444 (18.5)

371 (17.9)

375 (16.6)

394 (17.9)

397 (19.4)

403 (18.5)

500 (20.0)

496 (27.1)

4 307 (19.6)

 Lausanne University Hospital, Shock room

692 (30.8)

685 (31.1)

739 (30.8)

635 (30.7)

659 (29.2)

632 (28.7)

522 (25.6)

510 (23.4)

595 (23.8)

317 (17.3)

5 986 (27.3)

 Other regional hospital in the region

885 (39.5)

897 (40.7)

940 (39.2)

809 (39.1)

948 (42.0)

922 (41.8)

909 (44.5)

1 059 (48.6)

1 198 (48.0)

868 (47.4)

9 435 (43.0)

 Transferred in another region

42 (1.9)

45 (2.0)

49 (2.0)

45 (2.2)

43 (1.9)

35 (1.6)

31 (1.5)

21 (0.9)

16 (0.6)

13 (0.7)

340 (1.5)

 Transferred to the helicopter team

28 (1.3)

12 (0.5)

9 (0.4)

6 (0.3)

7 (0.3)

2 (0.1)

1 (0.0)

2 (0.09)

2 (0.1)

1 (0.1)

70 (0.3)

 Death on site

79 (3.5)

119 (5.4)

196 (8.1)

181 (8.8)

192 (8.5)

192 (8.7)

168 (8.2)

156 (7.2)

163 (6.5)

105 (5.7)

1 551 (7.1)

 Not transported, alive

8 (0.4)

17 (0.8)

16 (0.7)

12 (0.6)

19 (0.8)

14 (0.6)

8 (0.4)

20 (0.9)

11 (0.4)

20 (1.1)

145 (0.6)

Time of intervention n (%)

 Day: 8:00-17:59

783 (34.9)

891 (40.4)

1 048 (43.6)

903 (43.6)

974 (43.2)

1 001 (45.4)

942 (46.1)

1 038 (47.7)

1 185 (47.5)

908 (49.62)

9 673 (44.1)

 Evening: 18:00-23:59

888 (39.6)

903 (40.9)

877 (36.5)

752 (36.3)

797 (35.3)

714 (32.4)

648 (31.7)

650 (29.9)

759 (30.4)

589 (32.19)

7 577 (34.6)

 Night: 00:00-07:59

572 (25.5)

411 (18.6)

476 (19.8)

414 (20.0)

485 (21.5)

488 (22.2)

453 (22.2)

489 (22.5)

551 (22.1)

333 (18.2)

4 672 (21.3)

NACA scorea [16]: NACA 0: No injury or disease, NACA 1: Injuries/diseases without any need for acute physicians care, NACA 2: Injuries/diseases requiring examination and therapy by a physician, but hospital admission is not indicated, NACA 3: Injuries/diseases without acute threat to life but requiring hospital admission, NACA 4: Injuries/diseases that can possibly lead to deterioration of vital signs, NACA 5: Injuries/diseases with acute threat to life, NACA 6: Injuries/diseases transported after successful resuscitation of vital signs, NACA 7: Lethal injuries or diseases (with or without resuscitation attempts)

EDb: emergency department

The probability of having an ADMI decreased with age (Table 2), being highest from 18 to 58 years, lower between 59 and 88 years (odds ratio [OR] varying between 0.80 and 0.85) and significantly lower for those aged 89 years and over (OR = 0.66; 95 % CI: 0.53–0.82).
Table 2

Adjusted odds ratiosb and 95 % confidence intervals for having an advanced medical intervention according to age in out-of-hospital EP missions performed in one Swiss region during the years 2005–2013

  

Odds ratios (OR)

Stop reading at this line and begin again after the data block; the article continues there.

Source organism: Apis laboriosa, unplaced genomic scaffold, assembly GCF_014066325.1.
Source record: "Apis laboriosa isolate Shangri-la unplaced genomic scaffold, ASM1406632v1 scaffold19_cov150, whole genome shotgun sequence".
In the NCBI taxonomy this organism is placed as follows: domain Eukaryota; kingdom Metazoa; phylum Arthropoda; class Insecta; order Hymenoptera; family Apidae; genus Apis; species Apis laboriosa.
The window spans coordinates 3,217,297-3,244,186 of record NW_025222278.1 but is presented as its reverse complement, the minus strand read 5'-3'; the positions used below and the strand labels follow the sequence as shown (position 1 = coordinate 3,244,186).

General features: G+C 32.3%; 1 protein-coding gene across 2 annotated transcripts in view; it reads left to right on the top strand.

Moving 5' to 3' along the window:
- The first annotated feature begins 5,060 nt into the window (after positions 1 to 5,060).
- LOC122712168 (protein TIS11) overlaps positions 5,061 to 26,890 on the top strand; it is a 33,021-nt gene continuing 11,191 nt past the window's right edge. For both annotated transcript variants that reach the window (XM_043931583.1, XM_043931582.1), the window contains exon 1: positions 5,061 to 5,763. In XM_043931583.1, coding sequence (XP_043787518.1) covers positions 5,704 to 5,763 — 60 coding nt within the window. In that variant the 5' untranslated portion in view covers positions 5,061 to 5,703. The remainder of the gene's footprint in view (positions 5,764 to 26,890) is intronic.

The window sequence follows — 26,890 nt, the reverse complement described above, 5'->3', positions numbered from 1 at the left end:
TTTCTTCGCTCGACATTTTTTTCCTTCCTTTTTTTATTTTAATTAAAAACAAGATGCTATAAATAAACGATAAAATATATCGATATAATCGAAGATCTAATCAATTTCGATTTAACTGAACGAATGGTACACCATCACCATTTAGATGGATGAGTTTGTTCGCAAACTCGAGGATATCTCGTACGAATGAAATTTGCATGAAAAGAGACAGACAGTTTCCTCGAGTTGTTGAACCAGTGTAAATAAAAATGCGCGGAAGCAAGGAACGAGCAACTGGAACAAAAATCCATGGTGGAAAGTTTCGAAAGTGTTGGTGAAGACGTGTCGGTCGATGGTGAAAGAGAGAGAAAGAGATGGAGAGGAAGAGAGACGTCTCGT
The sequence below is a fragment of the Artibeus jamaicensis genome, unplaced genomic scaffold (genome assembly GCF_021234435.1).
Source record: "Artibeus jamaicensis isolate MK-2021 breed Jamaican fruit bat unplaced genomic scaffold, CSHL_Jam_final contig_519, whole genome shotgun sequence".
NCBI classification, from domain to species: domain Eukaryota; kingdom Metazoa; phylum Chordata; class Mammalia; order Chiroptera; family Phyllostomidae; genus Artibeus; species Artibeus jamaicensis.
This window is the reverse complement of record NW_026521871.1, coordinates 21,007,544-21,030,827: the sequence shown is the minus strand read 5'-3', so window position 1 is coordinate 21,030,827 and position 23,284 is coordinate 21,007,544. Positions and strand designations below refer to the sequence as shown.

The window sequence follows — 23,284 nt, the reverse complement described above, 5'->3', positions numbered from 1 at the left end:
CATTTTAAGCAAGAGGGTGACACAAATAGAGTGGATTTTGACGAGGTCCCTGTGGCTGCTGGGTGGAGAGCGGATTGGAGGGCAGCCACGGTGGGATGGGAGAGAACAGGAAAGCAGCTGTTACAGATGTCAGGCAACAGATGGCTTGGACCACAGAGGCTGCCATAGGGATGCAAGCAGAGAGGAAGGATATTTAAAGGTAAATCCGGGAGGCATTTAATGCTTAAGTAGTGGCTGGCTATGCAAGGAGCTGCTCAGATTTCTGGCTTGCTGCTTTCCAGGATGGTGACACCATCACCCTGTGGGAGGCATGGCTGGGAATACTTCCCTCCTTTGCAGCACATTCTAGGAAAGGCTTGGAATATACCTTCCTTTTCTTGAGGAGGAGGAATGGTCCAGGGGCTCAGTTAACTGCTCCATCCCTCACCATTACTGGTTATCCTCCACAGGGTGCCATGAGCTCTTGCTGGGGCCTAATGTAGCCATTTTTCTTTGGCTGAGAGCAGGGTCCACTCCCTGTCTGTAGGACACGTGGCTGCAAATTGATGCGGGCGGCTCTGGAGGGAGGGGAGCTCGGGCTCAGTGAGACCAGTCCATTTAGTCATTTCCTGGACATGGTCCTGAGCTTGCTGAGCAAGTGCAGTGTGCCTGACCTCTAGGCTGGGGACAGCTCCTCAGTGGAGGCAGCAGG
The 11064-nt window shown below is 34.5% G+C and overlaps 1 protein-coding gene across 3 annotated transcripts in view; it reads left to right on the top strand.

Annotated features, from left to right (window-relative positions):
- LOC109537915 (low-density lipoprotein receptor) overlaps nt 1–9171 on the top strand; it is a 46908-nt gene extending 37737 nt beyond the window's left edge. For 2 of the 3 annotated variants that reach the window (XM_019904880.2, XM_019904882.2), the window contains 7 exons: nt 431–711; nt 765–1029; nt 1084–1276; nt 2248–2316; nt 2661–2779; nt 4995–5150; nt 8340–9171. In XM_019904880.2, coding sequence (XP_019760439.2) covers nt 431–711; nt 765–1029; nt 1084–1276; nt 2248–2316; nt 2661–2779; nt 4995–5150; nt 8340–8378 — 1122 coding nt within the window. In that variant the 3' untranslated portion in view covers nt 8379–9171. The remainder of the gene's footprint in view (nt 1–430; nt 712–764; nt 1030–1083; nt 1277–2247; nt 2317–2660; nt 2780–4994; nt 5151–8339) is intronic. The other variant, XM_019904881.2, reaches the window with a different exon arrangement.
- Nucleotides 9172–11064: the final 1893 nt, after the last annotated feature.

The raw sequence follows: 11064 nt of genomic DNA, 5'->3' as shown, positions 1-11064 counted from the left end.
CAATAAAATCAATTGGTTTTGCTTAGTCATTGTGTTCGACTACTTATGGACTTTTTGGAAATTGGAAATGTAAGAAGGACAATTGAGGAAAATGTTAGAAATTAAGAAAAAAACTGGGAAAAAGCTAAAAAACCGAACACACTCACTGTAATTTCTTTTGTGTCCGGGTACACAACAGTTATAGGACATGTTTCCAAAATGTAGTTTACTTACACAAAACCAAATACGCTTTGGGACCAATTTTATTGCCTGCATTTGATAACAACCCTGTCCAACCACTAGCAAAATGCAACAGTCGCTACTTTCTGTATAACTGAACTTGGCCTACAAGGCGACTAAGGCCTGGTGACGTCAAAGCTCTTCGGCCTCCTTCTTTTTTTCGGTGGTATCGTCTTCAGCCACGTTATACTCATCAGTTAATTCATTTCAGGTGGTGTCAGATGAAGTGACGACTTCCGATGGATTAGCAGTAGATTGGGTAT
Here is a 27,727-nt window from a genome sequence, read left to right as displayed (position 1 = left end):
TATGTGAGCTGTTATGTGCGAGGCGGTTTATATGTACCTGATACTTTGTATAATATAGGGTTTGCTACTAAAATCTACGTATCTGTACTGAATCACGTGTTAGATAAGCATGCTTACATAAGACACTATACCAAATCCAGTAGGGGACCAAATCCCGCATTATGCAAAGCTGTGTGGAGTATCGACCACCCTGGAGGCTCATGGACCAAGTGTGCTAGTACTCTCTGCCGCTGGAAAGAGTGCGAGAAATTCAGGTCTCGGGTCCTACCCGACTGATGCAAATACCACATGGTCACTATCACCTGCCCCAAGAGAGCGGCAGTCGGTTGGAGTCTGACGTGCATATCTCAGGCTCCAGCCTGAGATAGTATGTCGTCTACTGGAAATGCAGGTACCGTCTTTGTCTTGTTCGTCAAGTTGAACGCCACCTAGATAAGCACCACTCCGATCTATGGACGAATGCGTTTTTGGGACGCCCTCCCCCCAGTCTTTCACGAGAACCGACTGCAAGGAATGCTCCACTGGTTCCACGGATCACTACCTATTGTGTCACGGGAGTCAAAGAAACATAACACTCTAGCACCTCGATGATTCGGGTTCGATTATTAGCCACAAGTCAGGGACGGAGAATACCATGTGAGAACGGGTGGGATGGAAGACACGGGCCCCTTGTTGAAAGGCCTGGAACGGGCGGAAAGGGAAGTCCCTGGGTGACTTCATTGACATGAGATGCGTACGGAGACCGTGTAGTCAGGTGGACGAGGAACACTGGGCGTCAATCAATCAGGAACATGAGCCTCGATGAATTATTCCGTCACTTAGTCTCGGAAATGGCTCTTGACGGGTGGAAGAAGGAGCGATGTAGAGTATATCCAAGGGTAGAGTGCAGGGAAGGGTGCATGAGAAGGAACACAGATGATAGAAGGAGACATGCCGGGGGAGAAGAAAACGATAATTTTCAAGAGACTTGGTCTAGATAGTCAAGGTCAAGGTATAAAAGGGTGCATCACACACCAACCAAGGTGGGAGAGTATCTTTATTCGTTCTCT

95 % Confidence interval (CI)

P-value

Agea

18–37

(1.00)

  

38–49

0.97

0.81–1.15

0.71

50–58

1.01

0.84–1.21

0.94

59–64

0.85

0.70–1.03

0.10

65–70

0.87

0.71–1.06

0.17

71–75

0.86

0.71–1.05

0.15

76–79

0.79

0.64–0.97

0.03

80–83

0.88

0.72–1.07

0.20

84–88

0.80

0.65–0.97

0.02

≥89

0.66

0.53–0.82

<0.001

aDeciles

bAdjusted for gender, cardiac arrest, categories of diagnosis, Glasgow Coma Scale, heart rate, respiratory rate, systolic blood pressure

EP: emergency physician

Level of significance: p < 0.01

Among the subgroup of patients in cardiac arrest (n = 1,680), the probability of cardiopulmonary resuscitation attempts decreased progressively with age. For the three oldest age deciles (80–83, 84–88 and ≥ 89 years), the probability of having cardiopulmonary resuscitation was significantly lower (Fig. 2). Among patients who were candidates for advanced airway control (n = 2,997), the probability of being intubated did not vary significantly by age decile except for patients aged 89 years and over (OR = 0.5; 95 % CI: 0.3–0.8) (Fig. 2).
Fig. 2

Adjusted odds ratio and 95 % confidence intervals for cardiopulmonary resuscitation and advanced airway management, according to age, in out-of-hospital EP missions performed in one Swiss region during the years 2005–2013

Discussion

In this study, we showed that the rate of ADMI performed during EP-staffed EMS missions varied significantly with age. ADMI probability, whatever the procedure or treatment, was the highest in patients aged 58 years and younger, slightly lower between ages 59 and 88, and significantly lower for patients aged 89 and over. In patients with a cardiac arrest, a decrease in resuscitation procedures was also observed in patients aged 80 and over. Half of the situations requiring an EP-staffed EMS mission were related to cardiovascular problems. For patients ≥ 80 years, cardiovascular diagnoses constituted the majority of the missions, whereas they involved only 13 % of the diagnoses observed in the group who were 18–37 years old.

Variations observed across age groups suggest the hypothesis that age might play a role in medical decision-making to initiate ADMI or not in out-of-hospital emergency situations, at least in the surveyed region. According to previous studies, decreases in ADMI, particularly in patients aged 80 and over, may indicate that these interventions could be considered as increasingly futile with advancing age [2]. Previous studies have illustrated similar biphasic response curves, with a progressive increase in emergency procedures such as airway management to a maximum between 50 and 70 years, followed by a decrease from 70 or 80 years [7]. This inflection point may illustrate the subjective and individual feeling of EMS providers, including EP, that patients are becoming “too old to benefit” from ADMI. This inflection point may vary across communities, depending on the “age” of the population and the experiences and skills of EMS providers. Nevertheless, we cannot exclude the possibility that in our study, age might have been acting only as a “surrogate marker” of frailty and severe comorbidities.